As a game developer with more than 22 years in the industry I have helped build small companies into big ones (VP of Blizzard, Founder of ArenaNet, COO of En Masse Entertainment); lead the design and development efforts for best-selling game series (Warcraft, Diablo, Starcraft, Guild Wars); written code for virtually every aspect of game development (networking, graphics, AI, pathing, sound, tools, installers, servers, databases, ecommerce, analytics, crypto, dev-ops, etc.); designed many aspects of the games I've shipped; run platform services teams (datacenter operations, customer support, billing/accounts, security, analytics); and developed state-of-the-art technologies required to compete in the AAA+ game publishing business.

  • William Payne

    Technical meetups are an awesome way to raise your profile. They also provide a great opportunity for you to ask questions, find out who is doing interesting work etc…

  • http://min-maxing.com/ Shaun Yelle

    Great article, Patrick!

    I can’t second the “always be learning” thing fast enough. Plenty of people are experienced with older languages and technologies, but new and popular technologies present great opportunities for career growth.

    In my experience, dev-ops & business intelligence are specific areas that are just being discovered by many companies. These areas aren’t new, either, but new innovations are making them much more accessible to a wider range of companies. Adding expertise in these ares to your toolset is a great way to stand out against your competition.

  • Jamie Winsor

    Another solid one Pat.

    I’d like to comment that “DevOps” itself shouldn’t be a department or a position at a company. It’s actually quite a turn off if a company lists a “DevOps Engineer” on their careers page.

    Much like Test Driven Development (TDD) or Behavior Driven Development (BDD), “DevOps” is a development methodology. You could ask for an engineer who understands TDD and BDD but you wouldn’t list on your careers page a listing for “TDD Engineer”.

    Engineers who are unfamiliar with these modern development methodologies are easy to look over. Don’t know how to build, package, publish, configure and deploy your own software? Don’t know the difference between a unit test and an acceptance test? Next in line please.

    • Matt

      I disagree. “DevOps” is just what the IT administrator position has morphed into. Handling infrastructure as well as having enough programming knowledge to understand the software you’re deploying and bugs as they crop up

      • http://twitter.com/resetexistence Jamie Winsor

        This is *a* way to go about it and, in a small environment, you’ll undoubtedly see success by having your Operations people take on the task of understanding how to automate their infrastructure.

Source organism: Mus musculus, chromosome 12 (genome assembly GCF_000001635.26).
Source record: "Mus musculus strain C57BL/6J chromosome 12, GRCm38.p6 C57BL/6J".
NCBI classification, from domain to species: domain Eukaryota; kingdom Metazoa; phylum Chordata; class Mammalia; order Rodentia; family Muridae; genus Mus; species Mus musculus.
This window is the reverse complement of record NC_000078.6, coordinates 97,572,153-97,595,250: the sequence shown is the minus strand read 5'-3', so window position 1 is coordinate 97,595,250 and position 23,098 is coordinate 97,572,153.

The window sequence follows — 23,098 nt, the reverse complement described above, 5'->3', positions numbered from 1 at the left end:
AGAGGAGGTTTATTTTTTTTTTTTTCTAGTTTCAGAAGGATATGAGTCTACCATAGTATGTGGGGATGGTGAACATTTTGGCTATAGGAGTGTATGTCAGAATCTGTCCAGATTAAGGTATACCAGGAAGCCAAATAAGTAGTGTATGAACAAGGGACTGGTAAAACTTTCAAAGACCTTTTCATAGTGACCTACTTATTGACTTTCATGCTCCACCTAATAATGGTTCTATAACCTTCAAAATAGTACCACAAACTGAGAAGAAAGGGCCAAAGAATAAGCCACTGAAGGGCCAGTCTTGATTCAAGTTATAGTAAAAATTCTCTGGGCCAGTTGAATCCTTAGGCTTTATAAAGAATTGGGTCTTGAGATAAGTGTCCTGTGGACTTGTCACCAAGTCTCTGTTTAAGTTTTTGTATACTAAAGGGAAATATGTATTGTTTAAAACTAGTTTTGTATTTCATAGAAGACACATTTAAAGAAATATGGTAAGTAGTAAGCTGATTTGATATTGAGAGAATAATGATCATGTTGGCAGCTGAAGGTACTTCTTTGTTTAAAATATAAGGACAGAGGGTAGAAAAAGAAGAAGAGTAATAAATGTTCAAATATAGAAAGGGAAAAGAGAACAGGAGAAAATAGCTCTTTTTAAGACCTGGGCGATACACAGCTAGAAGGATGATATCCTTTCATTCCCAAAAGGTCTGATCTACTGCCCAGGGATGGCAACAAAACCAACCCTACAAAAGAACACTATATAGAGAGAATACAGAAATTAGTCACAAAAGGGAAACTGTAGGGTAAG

You will have more success if you instead leverage your software engineers to handle these problems themselves. Patrick mentions a bit about what deploying a critical hotfix to the Guild Wars production environment looked like in one of his blog posts (http://www.codeofhonor.com/blog/debugging-running-server-applications).

        This continuous delivery model that Guild Wars adhered to was implemented by engineers and for engineers. There wasn’t any talk about calling up Operations, scheduling an outage, and handing off a payload with a runbook because it was unnecessary.

  • http://www.facebook.com/dave.swersky Dave Swersky

    You missed the single largest growth market for developers- mobile. Xamarin, PhoneGap and Appcelerator Titanium are growing by leaps and bounds.

    • http://www.codeofhonor.com/blog Patrick Wyatt

      Added it!

  • http://leereilly.net/ Lee Reilly

    Great article! I wrote about using GitHub to break into the games industry a few months ago at http://leereilly.net/2012/05/01/game-development-on-github.html.

    > You can find a great job, but you’ll have to put yourself out there, and the jobs will start coming to you.

    I could not agree with that statement more!!!

  • j_meissner

    Wow, thank you for this reply. Maybe we should use the power of words and not call it “age discrimination” but recoin it “naïvety abuse”. This way recruiters might feel bad for exploiting the weak.

    In fact I already thought about publishing github projects, but after being told 14 times that I’m overqualified or they were sure I would leave after six months I was demotivated and canceled that. When I studied Business Informatics I created some programs which proved none of the existing models for Neuronal Nets can achieve cognitive skills, a good idea or too much?
    Again, thank you for this great reply!

  • http://www.itoctopus.com/ itoctopus

    Hi Patrick,

    The thing is developers who want to keep working for others all their lives must pay the price – which is at one point these developers will be old – and thus will not be considered for any job they apply to. I don’t like to think of this as age discrimination – maybe a better definition for this is miscalculation – from the part of the programmers themselves.

    Yes there is currently shortage – but we know how fast highly populated countries can fill in that shortage. Any programmer who wants to remain a programmer all his life must start on his own at one point. Sure it is more scary, but only for the first few years.

    The IT business might be lucrative, but it is definitely treacherous.

  • http://twitter.com/PJWilkinson Philip Wilkinson

    Patrick – what are you working on these days?

    • http://www.codeofhonor.com/blog Patrick Wyatt

      Right now I am taking a few months off and walking the earth while I think about what to do next.

      • Eduardo Ellery

        Nice! Visit Brazil, if you’re interested in South America.

  • zeiteisen

    Its because you still have full hair on the head!

  • exploringme

    There is a price according to this. It’s a difficult job i understand.

    Spectra